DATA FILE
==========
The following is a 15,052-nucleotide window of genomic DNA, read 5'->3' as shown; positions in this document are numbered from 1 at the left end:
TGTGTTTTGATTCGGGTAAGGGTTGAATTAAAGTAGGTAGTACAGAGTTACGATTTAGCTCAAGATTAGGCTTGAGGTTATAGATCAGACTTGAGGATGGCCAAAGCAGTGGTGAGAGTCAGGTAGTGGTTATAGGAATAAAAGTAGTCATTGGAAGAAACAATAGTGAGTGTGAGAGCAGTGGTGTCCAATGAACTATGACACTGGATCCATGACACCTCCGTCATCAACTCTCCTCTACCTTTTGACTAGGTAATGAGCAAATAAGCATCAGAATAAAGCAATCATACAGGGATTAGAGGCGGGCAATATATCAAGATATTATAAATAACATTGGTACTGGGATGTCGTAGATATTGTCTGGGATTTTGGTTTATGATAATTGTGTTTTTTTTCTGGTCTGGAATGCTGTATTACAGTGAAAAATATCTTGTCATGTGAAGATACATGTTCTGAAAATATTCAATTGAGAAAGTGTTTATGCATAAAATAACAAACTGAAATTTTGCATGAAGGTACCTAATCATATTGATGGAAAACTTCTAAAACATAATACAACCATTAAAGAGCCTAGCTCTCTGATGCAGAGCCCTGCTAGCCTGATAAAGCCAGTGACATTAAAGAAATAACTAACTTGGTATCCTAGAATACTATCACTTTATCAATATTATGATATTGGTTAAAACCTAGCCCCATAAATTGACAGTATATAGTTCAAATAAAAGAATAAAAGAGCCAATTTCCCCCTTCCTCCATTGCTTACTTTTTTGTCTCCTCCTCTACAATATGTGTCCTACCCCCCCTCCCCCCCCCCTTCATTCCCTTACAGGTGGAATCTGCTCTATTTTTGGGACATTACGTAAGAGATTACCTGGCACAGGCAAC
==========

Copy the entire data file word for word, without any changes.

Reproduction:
The following is a 15,052-nucleotide window of genomic DNA, read 5'->3' as shown; positions in this document are numbered from 1 at the left end:
TGTGTTTTGATTCGGGTAAGGGTTGAATTAAAGTAGGTAGTACAGAGTTACGATTTAGCTCAAGATTAGGCTTGAGGTTATAGATCAGACTTGAGGATGGCCAAAGCAGTGGTGAGAGTCAGGTAGTGGTTATAGGAATAAAAGTAGTCATTGGAAGAAACAATAGTGAGTGTGAGAGCAGTGGTGTCCAATGAACTATGACACTGGATCCATGACACCTCCGTCATCAACTCTCCTCTACCTTTTGACTAGGTAATGAGCAAATAAGCATCAGAATAAAGCAATCATACAGGGATTAGAGGCGGGCAATATATCAAGATATTATAAATAACATTGGTACTGGGATGTCGTAGATATTGTCTGGGATTTTGGTTTATGATAATTGTGTTTTTTTTCTGGTCTGGAATGCTGTATTACAGTGAAAAATATCTTGTCATGTGAAGATACATGTTCTGAAAATATTCAATTGAGAAAGTGTTTATGCATAAAATAACAAACTGAAATTTTGCATGAAGGTACCTAATCATATTGATGGAAAACTTCTAAAACATAATACAACCATTAAAGAGCCTAGCTCTCTGATGCAGAGCCCTGCTAGCCTGATAAAGCCAGTGACATTAAAGAAATAACTAACTTGGTATCCTAGAATACTATCACTTTATCAATATTATGATATTGGTTAAAACCTAGCCCCATAAATTGACAGTATATAGTTCAAATAAAAGAATAAAAGAGCCAATTTCCCCCTTCCTCCATTGCTTACTTTTTTGTCTCCTCCTCTACAATATGTGTCCTACCCCCCCTCCCCCCCCCCTTCATTCCCTTACAGGTGGAATCTGCTCTATTTTTGGGACATTACGTAAGAGATTACCTGGCACAGGCAAC